There is conflicting evidence and hence variation in practice, on which solution you should use for meatal cleaning prior to urinary catheter insertion. A systematic review demonstrates the variation in evidence.
Which do you use in your hospital or clinical practice?
You can vote using the poll below. The results will form part of the discussion in a talk at the IPS conference and ACIPC conference.
So, which is correct?
Well, we will soon be able to tell you whether chlorhexidine or saline is better (or no difference) at reducing CAUTI and asymptomatic bacteriuria. We have undertaken a RCT in three hospitals, involving hundreds of patients and catheter insertions. The aim is to determine the effectiveness and cost effectiveness of chlorhexidine vs saline. The outcomes are asymptomatic bacteriuria and CAUTI.
Data collection was completed earlier this year and analysis is also nearing completion.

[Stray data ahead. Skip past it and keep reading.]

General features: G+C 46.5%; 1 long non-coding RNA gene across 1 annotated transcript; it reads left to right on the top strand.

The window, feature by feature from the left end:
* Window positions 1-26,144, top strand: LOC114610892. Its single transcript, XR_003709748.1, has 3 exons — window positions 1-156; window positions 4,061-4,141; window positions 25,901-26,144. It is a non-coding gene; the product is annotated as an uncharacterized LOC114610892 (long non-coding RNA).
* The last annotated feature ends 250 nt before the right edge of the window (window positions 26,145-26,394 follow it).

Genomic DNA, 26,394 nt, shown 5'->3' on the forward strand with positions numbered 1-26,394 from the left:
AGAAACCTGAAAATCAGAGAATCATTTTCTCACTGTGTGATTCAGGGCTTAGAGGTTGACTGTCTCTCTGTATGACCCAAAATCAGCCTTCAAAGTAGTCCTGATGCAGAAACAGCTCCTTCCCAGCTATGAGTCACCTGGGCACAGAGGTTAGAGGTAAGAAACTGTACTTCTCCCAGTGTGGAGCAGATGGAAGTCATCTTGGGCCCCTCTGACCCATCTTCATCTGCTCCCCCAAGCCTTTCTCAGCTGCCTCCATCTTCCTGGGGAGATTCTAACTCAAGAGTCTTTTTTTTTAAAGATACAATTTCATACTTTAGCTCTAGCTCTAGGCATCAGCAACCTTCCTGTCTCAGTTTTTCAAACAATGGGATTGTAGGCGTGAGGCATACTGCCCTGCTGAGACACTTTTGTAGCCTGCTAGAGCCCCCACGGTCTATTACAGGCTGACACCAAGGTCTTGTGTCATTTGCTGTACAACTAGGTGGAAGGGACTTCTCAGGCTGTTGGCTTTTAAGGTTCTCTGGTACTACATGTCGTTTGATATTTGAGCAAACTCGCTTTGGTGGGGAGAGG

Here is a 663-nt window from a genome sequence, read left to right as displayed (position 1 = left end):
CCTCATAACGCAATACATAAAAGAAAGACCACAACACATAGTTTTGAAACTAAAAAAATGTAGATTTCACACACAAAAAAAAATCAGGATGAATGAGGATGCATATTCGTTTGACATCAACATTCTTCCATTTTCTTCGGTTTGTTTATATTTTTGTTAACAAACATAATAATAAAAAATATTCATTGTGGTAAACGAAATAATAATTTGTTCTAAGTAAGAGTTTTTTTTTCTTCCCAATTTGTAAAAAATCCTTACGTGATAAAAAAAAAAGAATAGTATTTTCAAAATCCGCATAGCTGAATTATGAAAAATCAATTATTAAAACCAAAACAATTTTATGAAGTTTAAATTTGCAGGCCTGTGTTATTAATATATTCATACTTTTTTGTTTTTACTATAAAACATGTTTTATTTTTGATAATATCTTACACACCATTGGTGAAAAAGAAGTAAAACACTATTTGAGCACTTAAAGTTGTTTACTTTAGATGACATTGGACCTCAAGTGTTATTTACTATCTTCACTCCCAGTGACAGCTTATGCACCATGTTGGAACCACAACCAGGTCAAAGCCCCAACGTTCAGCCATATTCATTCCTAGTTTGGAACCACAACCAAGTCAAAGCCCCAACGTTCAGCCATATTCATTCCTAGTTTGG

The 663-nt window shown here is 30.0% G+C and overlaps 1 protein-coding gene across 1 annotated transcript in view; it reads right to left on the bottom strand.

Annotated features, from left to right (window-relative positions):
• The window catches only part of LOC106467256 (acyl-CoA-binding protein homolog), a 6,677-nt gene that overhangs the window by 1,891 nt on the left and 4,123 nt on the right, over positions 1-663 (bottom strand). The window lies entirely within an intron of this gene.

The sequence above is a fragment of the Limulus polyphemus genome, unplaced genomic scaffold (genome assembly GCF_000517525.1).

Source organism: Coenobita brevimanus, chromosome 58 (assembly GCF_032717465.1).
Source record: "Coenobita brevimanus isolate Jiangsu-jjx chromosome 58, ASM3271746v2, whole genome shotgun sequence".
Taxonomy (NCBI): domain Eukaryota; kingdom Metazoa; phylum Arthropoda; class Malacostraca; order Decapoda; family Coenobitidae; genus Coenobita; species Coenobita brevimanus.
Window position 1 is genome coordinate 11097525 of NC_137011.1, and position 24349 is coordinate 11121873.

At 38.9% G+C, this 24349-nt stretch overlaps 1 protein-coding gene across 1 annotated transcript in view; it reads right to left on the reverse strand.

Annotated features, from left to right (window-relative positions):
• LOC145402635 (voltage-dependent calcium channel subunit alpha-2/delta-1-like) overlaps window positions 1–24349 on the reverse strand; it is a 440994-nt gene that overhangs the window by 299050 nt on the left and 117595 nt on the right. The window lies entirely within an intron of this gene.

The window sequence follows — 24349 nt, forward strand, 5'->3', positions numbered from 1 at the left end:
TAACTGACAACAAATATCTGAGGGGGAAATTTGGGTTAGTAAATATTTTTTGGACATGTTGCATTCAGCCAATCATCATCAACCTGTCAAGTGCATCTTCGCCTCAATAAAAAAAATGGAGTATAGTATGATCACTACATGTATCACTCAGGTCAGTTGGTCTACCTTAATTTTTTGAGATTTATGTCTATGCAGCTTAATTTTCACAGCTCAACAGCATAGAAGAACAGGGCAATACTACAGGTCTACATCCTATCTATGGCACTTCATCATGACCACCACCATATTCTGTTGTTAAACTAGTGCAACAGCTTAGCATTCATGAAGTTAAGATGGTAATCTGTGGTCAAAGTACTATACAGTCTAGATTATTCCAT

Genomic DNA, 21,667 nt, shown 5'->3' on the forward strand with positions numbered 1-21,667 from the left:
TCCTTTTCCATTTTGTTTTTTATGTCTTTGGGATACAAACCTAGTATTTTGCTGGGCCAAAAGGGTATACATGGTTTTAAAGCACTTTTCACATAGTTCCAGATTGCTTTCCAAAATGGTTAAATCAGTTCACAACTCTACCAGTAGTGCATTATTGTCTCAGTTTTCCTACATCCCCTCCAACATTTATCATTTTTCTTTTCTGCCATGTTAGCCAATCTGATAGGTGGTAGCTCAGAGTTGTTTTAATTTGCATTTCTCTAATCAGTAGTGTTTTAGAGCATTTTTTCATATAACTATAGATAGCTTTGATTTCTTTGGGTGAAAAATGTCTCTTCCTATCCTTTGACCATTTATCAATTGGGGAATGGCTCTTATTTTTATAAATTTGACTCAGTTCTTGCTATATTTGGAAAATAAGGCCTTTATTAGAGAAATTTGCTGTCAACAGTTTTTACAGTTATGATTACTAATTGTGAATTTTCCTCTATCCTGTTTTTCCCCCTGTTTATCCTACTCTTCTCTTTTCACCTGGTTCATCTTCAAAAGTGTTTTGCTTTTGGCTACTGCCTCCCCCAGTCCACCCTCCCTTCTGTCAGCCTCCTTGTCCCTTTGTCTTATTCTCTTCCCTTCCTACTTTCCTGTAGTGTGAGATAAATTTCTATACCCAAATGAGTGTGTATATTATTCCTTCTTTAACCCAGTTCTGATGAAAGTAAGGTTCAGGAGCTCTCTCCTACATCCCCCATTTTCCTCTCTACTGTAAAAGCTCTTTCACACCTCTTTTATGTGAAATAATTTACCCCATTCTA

I would like to thank the participating hospitals – Canberra hospital, Sydney Adventist Hospital and Lismore hospital.
More to come on this, so stay tuned. The results, regardless of what they are, will help shape guidelines and clinical practice internationally.
Researcher team: Prof Brett Mitchell, Dr Oyebola Fasugba, Dr Anne Gardner, Dr Jane Koerner, Prof Peter Collignon, Prof Allen Cheng, Prof Nick Graves, Mrs Vicky Gregory (Project Manager)
Funding: This project is supported a grant from the HCF Foundation, a nationally competitive grant.
Fasugba, O., Koerner, J., Mitchell, B. G., & Gardner, A. (2017). Systematic review and meta-analysis of the effectiveness of antiseptic agents for meatal cleaning in the prevention of catheter-associated urinary tract infections. Journal of Hospital Infection, 95(3), 233-242.
Mitchell, B. G., Fasugba, O., Gardner, A., Koerner, J., Collignon, P., Cheng, A. C., … & Gregory, V. (2017). Reducing catheter-associated urinary tract infections in hospitals: study protocol for a multi-site randomised controlled study. BMJ open, 7(11), e018871.